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Monthly Archives: July 2009

Make Aid Watch Better

That Aid Watch blog — you must be thinking — always insisting on accountability and responsiveness from others. When are we going to see a little accountability and responsiveness from them?

Well . . . how about now?

Please help us improve this blog by taking our 3-minute, completely painless reader satisfaction survey. The survey closes this Monday, August 3rd at 5 pm EST.

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Posted in Meta | 18 Comments

USAID funding Iraqi insurgents? Well, on the plus side, they finally answered one of our emails

USA Today ran a story this week on a $644 million program in Iraq suspended by USAID four months short of its end date.

The program was launched three years ago to create jobs and infrastructure in cities throughout Iraq. The Community Stabilization Program, said one hopeful report from 2006, “will provide safe and productive alternatives to insurgent activities while reinforcing democratic values and processes.”

Posted in In the news, Organizational behavior | Tagged , | 3 Comments

R2P: A Priest, A Linguist, and an Economist Walk into the General Assembly…

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Miguel D’Escoto, GA president

What kind of issue would cause a left-wing priest, a radical linguist, and a free market economist to take the same side? The answer: opposition to the Responsibility to Protect (R2P) at the United Nations. The priest is the nutty General Assembly President Miguel D’Escoto, the linguist is the flaming radical Noam Chomsky, and the economist is the sensible young academic Christopher Coyne.

R2P is the principle that the international community…

Posted in Grand plans and aid targets | 20 Comments

From the “aid agency” that nobody knew existed

We received this response to today’s post on the Global Forum for Health Research, from Susan Jupp:

Dear Professor Easterly,

It’s not surprising that we are not known as an aid agency because we’re

not one!

The report of the Independent Evaluation Group of the World Bank to which you refer is not yet available on the Bank’s website so you probably saw an advance copy, perhaps still in draft. That could explain the…

Posted in Global health | 7 Comments

The aid agency nobody knew existed is even worse than nobody realized

I recently saw a June 2009 World Bank (Independent Evaluation Group) evaluation of the Global Forum for Health Research, an 11-year-old international organization that had received $56 million (through 2007) in official aid funding, about half from the World Bank. The Global Forum’s mission is “demonstrating the essential role of research and innovation for health and health equity, benefiting poor and marginalized populations.”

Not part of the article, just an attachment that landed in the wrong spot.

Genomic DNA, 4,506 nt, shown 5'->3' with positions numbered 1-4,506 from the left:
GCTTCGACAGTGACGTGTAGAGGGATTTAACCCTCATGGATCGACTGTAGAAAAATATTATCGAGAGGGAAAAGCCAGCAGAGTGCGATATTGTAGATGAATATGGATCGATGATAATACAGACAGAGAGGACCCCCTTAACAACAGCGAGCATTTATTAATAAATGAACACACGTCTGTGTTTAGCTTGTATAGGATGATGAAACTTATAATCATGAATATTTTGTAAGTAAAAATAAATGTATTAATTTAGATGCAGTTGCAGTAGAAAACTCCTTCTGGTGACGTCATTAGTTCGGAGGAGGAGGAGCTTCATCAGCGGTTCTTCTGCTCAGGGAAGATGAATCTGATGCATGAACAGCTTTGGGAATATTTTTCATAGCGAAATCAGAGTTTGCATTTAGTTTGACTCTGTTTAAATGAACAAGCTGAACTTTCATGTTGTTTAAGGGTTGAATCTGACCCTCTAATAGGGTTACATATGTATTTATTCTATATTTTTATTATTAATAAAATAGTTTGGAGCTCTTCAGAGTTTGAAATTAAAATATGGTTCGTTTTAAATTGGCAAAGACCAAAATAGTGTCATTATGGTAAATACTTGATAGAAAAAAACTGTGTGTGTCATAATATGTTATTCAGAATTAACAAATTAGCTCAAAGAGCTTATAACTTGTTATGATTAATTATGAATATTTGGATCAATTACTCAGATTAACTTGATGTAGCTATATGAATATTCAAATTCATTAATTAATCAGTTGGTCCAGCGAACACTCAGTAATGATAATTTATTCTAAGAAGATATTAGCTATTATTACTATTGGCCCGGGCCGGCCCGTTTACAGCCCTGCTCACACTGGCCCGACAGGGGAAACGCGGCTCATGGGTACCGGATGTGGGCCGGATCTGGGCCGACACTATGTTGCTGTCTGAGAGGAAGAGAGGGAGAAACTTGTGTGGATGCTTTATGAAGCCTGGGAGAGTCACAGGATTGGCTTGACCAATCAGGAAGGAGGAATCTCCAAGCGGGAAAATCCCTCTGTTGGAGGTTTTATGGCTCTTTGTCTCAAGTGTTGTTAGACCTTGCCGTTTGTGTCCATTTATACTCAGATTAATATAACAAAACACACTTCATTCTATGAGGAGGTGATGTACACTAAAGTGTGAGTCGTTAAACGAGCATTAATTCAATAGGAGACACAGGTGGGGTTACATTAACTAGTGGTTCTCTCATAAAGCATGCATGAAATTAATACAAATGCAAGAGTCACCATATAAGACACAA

The evaluation report is 162 pages long, but two sentences in…

Posted in Organizational behavior | 7 Comments

Smart rules and stupid outcomes: the Skip Gates teachable moment

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This teachable moment is not only about race. It includes understanding why the Cambridge MA police department would arrest Skip Gates for breaking into his own home, and then continue to insist after a huge outcry that they did the right thing.

My guess is that Sergeant James Crowley was following an inflexible rule that you arrest anyone who shouts angrily at a cop. This may be a good general rule to identify dangerous…

Posted in Aid policies and approaches, In the news | 15 Comments

We try to make comprehensible the incomprehensible responses from those we criticize

Our targets for criticism have evolved a new tactic of writing longwinded unreadable responses (at least Vernon Smith had brilliant ideas underlying his unreadable book reviewed today). So the Global Development Network wrote us a bureaucratic reply to the charge that they were too bureaucratic. World Vision’s reply to our charge that they were inappropriately manipulating our feelings towards children generated a similarly long-winded reply. To avoid the “tl;dr” comment we…

Posted in Meta | 8 Comments

You’re rational after all: unconscious development insights from unreadable books

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Vernon Smith is a Nobel Prize winner. You quickly realize on reading this book that he got it for economics, not literature. But if you can slog through this book (which took me about 4 months), you will be rewarded with some great insights about development. (But why I am working so hard when Tyler Cowen’s blog is about topless French sun-bathers?)

His big picture is familiar to readers of Hayek: societies develop…

Posted in Academic research | 12 Comments

Shameless aid behavior awards of the month

3. Bono sings “Every generation gets a chance to change the world.” Another inspirational call to arms to fight African poverty? No, Bono is commercially exploiting his “save Africa” image to shill for Blackberry, who are sponsoring the latest U2 tour.”

2. “Children trust adults to keep their promises.” A parental advice web site?

No, World Vision UK is manipulating our feelings about children to campaign for increased aid.

Children rely on

Posted in Badvocacy and celebs | 16 Comments

Official Global Development Network Management Response to our post on GDN Research

The following entry was written by the management of the Global Development Network in response to our June 15 2009 post, A $3 million book with 8 readers? The impact of donor-driven research.

The main point of our post was that GDN’s annual budget of $9 million had produced paltry results in publications, readers, or citations. We attributed this partly to a decision made early on to administer research through a bureaucracy rather than…

Posted in Data and statistics | 4 Comments